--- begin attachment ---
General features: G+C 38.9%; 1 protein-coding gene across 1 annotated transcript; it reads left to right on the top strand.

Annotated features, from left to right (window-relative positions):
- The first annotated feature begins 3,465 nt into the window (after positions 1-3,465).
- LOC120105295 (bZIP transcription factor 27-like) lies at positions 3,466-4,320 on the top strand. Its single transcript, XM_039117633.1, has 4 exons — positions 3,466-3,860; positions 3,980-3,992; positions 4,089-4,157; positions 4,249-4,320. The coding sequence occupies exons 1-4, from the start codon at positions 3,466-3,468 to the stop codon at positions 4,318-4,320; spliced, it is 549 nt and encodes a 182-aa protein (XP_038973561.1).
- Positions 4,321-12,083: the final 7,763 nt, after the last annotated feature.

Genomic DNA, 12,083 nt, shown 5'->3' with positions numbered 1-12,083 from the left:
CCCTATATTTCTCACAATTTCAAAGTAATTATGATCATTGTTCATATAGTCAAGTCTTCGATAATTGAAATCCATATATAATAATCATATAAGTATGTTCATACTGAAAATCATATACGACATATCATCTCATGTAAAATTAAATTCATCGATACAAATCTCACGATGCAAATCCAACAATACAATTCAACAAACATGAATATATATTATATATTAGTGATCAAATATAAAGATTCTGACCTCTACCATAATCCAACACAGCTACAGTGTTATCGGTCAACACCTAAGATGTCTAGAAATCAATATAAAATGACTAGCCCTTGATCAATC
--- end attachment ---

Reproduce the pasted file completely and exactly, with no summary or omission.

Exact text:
General features: G+C 38.9%; 1 protein-coding gene across 1 annotated transcript; it reads left to right on the top strand.

Annotated features, from left to right (window-relative positions):
- The first annotated feature begins 3,465 nt into the window (after positions 1-3,465).
- LOC120105295 (bZIP transcription factor 27-like) lies at positions 3,466-4,320 on the top strand. Its single transcript, XM_039117633.1, has 4 exons — positions 3,466-3,860; positions 3,980-3,992; positions 4,089-4,157; positions 4,249-4,320. The coding sequence occupies exons 1-4, from the start codon at positions 3,466-3,468 to the stop codon at positions 4,318-4,320; spliced, it is 549 nt and encodes a 182-aa protein (XP_038973561.1).
- Positions 4,321-12,083: the final 7,763 nt, after the last annotated feature.

Genomic DNA, 12,083 nt, shown 5'->3' with positions numbered 1-12,083 from the left:
CCCTATATTTCTCACAATTTCAAAGTAATTATGATCATTGTTCATATAGTCAAGTCTTCGATAATTGAAATCCATATATAATAATCATATAAGTATGTTCATACTGAAAATCATATACGACATATCATCTCATGTAAAATTAAATTCATCGATACAAATCTCACGATGCAAATCCAACAATACAATTCAACAAACATGAATATATATTATATATTAGTGATCAAATATAAAGATTCTGACCTCTACCATAATCCAACACAGCTACAGTGTTATCGGTCAACACCTAAGATGTCTAGAAATCAATATAAAATGACTAGCCCTTGATCAATC